I've recently noticed that for myself, my mind is getting too scattered to 'listen' much. I recently attended a day-long meeting for my primary business (Perfectly Posh), and there was apparently a great presentation about (excuse my french) 'owning your own shit.' Basically, taking responsibility for your own actions, and the results of those action. But I have to say 'apparently a great presentation' because if it was at my location (the presenters varied a bit based on location), I missed it. Just flat-out spaced on it. Never even heard the word 'shit' uttered from the stage (you'd think that might catch my attention!).

There are a couple reasons I may have missed parts of what was happening on the stage. See, I have a hard-ish time watching videos on my computer too. I've always attributed it to the fact that I've got too much going on in my office. To sit and watch a video, and be engaged with it, I have to ignore the other piles and to-do lists on my desk, the laundry shaking the floor a bit from downstairs, and frequently my son asking if he can have a snack, or go to the basement, or...you get the idea.

But for the day-long event? I'm SO grateful we got printed programs of the days high-points. There were 900 (that would be in capital letters, if I could...), yes, 900 tickets sold. And I hate crowds. There were people everywhere. And I was supposed to find more than a dozen of them. Finding a dozen people in a crowd of 900 - oh, most of the dozen I had never met in person before - whew. I'm getting stressed out all over again just thinking about it.

Oh, getting a bit off the rails here. But I think part of the reason I don't remember what were surely valuable presentations, is that my stress level was through the roof. For nearly 12 hours straight (thanks to the three people I knew, who helped me decompress a bit at lunch ;) ). The point being, my anxiety detracted from the great learning opportunities all day. Luckily, my next big event will be with my best friend, who usually grounds me enough to be present. When alone, it's actually getting worse with every big event I attend.

So, is my learning style now confined to reading in peace? Is there something that can help me ignore 900 people and focus on what I truly hope to glean from an event or presentation (please tell me your secrets!)?

13 March 2017

Reading Challenge - Book Seven

I ready my seventh book this year for the 'book with a cat on the cover' category of the PopSugar Reading Challenge.

Unlucky 13 by James Patterson would be a wonderful beach read. Well, if it wasn't February in Michgan for me. LOL It was a fun read, with engaging characters and a plot that made me want to keep reading so I could find out how it all ended. As the 13th book of the 'Women's Murder Club' series, I was a little worried that I wouldn't know what was going on, but the intro of all characters and situations was thorough, so it's the only book of the series that I've read. That being said, there were some loose ends still not explained by the end of the book. Maybe they're the plot for book 14? Someone who has read more will have to let me know, as I still have a long enough to-be-read list that doesn't include it for now.

If you've got time for pleasure reading on your schedule, I'd absolutely recommend this book. I believe I've read quite a few by James Patterson, and they don't disappoint.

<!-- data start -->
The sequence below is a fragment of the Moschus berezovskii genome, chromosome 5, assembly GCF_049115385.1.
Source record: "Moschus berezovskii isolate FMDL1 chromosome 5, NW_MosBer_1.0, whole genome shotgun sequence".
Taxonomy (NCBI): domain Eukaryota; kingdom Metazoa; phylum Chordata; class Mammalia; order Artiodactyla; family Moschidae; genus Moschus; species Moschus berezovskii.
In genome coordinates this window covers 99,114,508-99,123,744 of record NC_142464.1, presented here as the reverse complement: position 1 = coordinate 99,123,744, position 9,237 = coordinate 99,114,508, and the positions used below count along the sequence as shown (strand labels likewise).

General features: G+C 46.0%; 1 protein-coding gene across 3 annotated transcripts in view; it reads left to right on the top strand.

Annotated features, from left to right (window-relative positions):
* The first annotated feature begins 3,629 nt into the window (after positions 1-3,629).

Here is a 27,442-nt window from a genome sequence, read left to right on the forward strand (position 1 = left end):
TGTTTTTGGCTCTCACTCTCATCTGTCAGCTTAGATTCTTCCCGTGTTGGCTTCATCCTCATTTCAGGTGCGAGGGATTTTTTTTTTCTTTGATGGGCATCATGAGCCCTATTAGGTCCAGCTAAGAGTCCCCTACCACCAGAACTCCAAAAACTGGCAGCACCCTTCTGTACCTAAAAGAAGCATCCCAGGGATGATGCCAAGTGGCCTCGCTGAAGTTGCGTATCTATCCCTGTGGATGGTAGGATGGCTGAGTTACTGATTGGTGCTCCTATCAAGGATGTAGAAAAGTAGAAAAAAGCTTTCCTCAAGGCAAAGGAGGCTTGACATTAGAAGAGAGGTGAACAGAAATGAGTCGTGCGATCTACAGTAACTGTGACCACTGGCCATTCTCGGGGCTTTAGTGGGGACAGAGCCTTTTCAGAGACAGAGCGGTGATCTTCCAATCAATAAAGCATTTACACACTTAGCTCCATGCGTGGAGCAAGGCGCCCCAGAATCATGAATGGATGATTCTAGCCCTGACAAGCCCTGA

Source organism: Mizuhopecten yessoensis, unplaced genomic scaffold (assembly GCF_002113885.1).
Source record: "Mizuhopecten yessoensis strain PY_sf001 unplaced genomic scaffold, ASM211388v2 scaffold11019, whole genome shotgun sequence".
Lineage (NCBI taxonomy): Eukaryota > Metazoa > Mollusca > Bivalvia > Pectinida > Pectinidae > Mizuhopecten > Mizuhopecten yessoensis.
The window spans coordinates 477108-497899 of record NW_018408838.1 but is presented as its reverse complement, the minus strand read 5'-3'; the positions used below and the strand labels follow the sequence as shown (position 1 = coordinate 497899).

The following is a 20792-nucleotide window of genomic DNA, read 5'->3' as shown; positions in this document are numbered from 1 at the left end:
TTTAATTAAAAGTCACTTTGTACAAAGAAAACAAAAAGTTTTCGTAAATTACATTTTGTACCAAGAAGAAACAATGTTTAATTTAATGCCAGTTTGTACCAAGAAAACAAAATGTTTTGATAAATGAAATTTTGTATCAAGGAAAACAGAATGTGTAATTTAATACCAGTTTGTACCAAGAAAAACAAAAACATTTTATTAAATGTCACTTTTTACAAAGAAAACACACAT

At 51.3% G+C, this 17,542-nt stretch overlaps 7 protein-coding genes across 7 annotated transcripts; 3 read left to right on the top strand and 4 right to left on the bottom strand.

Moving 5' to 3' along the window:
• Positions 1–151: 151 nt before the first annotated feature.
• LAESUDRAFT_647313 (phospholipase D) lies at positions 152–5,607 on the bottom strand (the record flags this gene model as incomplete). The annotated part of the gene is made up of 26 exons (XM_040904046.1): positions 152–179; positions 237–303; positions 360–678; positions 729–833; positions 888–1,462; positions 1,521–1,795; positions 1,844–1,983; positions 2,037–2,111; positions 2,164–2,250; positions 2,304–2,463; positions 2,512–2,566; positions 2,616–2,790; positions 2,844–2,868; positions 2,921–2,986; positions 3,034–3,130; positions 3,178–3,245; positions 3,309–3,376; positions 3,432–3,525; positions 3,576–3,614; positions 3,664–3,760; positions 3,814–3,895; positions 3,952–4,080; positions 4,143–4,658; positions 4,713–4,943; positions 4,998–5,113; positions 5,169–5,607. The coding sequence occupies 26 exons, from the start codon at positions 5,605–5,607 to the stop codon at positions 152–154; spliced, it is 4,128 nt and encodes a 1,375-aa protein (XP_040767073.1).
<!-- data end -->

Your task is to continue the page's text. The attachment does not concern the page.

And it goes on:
What are you reading in your spare time?

09 March 2017

All Grown Up...

Do you know when you grew up?

I mean, I’ve had this theory for a while that most people grow up, or mature, when they’re forced to.

I grew up in early October, 1991. I’d been out of high school for a little more than a year. I was working retail and going to school for marketing, I think (I may have changed my major a few times…).

It was a weekend, when it all changed. From what I’ve heard, my brother took the life-changing phone call. He was able to reach my parents, who were camping nearby. When I walked in the door to our house after work, I was surprised to see the three of them (my parents, and my brother) sitting in the living room. Something had to have happened.

I got the news that has literally eclipsed who I used to be. My best friend from high school had committed suicide in her college dorm room. The old me ceased existing, or maybe just the adult me immediately evolved.

We hadn’t obviously seen each other every day anymore – she was a few hours away at college. But even a few hours away, I was supposed to be her best friend. I’d let her down in the most ultimate way, and now I just deserved to be alone. She felt she had no one to turn to, so now neither did I.

Like I said, I really don’t remember a lot of who I was before that, and I just remember snippets of things around that time. I started dating an ex-boyfriend, just because he’d met her when we were dating before. I remember that work got a lot easier. Everyone knew what had happened, so they all wanted to make my life easier. I sat and stared into space for hours, while getting paid for working retail – they put me where there were the least customers, to take the pressure off me. I quit eating for a little while. And when I lost weight (from my 110 lb frame), I finally started counseling for my depression.

Counseling just taught me to get through the days. It taught me that not everyone imagines dying (did I already know this? Had I been depressed before she died? I don’t know). Anti-depressants numbed everything for a while, but numb doesn’t really fix things. I quit feeling all of it. So I wasn’t actively sad anymore, and I gained the weight back, but I wasn’t really happy either.